Benchmarking achieves significant improvement
In what its sponsors say is a first-of-its-kind program in the United States, the Pennsylvania Department of Health has shown that quality of care can be improved significantly for nursing home residents through a systematic and consistent implementation of best practices protocols.
The Pennsylvania Nursing Care Facilities Best Practices Project employed methods based on quality indicators to benchmark and measure the success of certain best practices in nursing facilities’ treatment plans.
The project, which began implementation in March 2002, has achieved these results:
1. 30% to 40% improvement in residents’ capabilities in activities of daily living (eating and dressing);
2. 20% to 40% improvement in the behavior of residents indicating pain;
3. 22% improvement in depression management, compared to a 15% decline experienced by control facilities.
"We here in Pennsylvania and in many other states have a lot of data reflecting what happens to patients at nursing homes in terms of minimum data sets, so we can look at outcomes," explains Richard Lee, MPA, Pennsylvania’s deputy secretary for quality assurance, based in Harrisburg.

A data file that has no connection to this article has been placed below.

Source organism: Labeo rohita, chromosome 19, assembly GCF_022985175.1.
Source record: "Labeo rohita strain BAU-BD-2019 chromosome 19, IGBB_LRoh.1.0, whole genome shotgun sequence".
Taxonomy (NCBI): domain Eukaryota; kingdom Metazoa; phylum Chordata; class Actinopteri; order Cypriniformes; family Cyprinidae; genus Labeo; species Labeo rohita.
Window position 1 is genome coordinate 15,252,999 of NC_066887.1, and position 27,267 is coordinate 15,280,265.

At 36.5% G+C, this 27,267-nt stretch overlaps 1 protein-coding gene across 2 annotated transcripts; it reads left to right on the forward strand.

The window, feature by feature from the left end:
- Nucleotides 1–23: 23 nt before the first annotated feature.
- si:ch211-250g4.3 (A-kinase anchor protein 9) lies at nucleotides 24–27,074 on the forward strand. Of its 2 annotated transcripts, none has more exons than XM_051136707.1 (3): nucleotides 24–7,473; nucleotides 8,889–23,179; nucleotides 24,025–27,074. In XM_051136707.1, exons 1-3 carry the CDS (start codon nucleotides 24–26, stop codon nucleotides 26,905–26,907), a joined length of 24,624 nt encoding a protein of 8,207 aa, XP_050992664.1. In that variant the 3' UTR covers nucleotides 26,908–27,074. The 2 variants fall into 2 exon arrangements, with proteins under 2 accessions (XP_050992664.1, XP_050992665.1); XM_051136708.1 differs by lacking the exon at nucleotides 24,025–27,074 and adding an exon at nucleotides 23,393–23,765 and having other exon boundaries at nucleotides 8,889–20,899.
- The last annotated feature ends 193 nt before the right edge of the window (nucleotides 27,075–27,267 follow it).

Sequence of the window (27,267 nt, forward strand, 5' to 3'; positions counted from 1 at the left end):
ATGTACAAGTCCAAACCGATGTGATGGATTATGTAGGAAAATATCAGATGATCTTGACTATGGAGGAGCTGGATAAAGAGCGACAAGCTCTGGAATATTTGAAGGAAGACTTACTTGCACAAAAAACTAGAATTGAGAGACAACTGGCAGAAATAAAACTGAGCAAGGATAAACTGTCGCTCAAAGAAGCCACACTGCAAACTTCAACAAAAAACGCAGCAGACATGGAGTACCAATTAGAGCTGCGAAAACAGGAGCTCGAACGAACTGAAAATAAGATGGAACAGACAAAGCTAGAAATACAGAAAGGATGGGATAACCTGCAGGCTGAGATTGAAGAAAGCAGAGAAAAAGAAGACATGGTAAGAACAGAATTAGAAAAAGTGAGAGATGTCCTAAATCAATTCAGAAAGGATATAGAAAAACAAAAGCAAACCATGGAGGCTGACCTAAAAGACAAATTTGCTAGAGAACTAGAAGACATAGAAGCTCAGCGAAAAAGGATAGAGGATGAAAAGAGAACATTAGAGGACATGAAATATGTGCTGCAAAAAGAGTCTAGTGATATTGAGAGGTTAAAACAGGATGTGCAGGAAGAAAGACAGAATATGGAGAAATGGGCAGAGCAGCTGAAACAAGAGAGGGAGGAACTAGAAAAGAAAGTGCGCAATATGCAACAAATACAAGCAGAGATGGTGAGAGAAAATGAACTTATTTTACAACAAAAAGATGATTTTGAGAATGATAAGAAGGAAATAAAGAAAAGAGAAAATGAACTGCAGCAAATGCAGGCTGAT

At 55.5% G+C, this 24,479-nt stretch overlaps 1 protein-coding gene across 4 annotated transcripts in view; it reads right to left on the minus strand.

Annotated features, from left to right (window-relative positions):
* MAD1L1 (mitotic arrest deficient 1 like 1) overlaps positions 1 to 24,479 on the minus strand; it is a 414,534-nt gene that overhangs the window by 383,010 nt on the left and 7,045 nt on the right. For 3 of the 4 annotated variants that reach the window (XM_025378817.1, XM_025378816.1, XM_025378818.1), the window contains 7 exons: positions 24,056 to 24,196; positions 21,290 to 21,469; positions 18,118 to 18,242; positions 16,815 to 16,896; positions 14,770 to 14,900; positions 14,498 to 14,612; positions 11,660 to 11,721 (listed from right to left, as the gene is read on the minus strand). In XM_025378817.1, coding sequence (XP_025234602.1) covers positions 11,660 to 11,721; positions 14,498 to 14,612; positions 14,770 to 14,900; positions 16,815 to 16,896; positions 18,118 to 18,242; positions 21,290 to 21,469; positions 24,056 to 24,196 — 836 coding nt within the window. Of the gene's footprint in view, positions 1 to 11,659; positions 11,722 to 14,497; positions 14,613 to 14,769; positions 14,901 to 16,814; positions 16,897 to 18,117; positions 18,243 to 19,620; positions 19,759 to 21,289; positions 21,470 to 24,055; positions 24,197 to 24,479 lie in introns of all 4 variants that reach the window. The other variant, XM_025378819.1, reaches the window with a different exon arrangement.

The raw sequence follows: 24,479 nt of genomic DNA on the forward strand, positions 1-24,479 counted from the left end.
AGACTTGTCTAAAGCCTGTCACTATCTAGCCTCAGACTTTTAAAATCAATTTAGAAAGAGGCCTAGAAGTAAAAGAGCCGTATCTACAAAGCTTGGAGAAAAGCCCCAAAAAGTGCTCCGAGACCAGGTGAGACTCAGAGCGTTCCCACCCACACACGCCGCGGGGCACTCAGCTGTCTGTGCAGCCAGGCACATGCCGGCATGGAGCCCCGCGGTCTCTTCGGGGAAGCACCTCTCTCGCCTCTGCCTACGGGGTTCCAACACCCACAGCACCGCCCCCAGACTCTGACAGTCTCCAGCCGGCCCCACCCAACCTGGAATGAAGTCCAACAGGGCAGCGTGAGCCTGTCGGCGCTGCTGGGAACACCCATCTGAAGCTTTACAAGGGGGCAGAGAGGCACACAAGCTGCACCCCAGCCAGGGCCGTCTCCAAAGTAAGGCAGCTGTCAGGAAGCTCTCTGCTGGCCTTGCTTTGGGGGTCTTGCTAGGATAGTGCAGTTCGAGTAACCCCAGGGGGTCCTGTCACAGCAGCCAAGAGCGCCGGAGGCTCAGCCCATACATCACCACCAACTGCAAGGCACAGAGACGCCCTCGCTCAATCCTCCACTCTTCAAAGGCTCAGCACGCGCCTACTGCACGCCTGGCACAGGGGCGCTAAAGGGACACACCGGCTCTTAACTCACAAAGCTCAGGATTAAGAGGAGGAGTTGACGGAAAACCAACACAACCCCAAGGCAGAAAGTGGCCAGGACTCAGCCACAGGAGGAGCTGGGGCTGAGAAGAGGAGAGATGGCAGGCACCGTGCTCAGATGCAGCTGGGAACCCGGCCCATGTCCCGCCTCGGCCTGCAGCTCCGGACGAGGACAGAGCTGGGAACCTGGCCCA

"However, while we in QI often get involved in measuring inputs, we don’t get involved as often on the outcome side," he adds.
As part of his department’s role in improving quality, Lee contends it was important to help providers. "We were in a position to know much more about the system than they did, so it made sense for us to take a lead role in quantifying what works and what doesn’t."
Determining best practices
The state went through a complicated process in identifying the best practices, Lee says. "Our main contractor was Morrison Informatics Inc. [in Mechanicsburg PA], an information management company, but there were a number of subcontractors." These included the Hebrew Rehabilitation Institute in Boston, which, Lee says, is known as an international expert on nursing homes, and Clifton Gunderson, a CPA firm that does a lot of management consulting in nursing homes and long-term care. "In the operations area, we used Kendall Crosslands, a nursing home provider in Pennsylvania that has done a lot of creative long-term care work," he adds.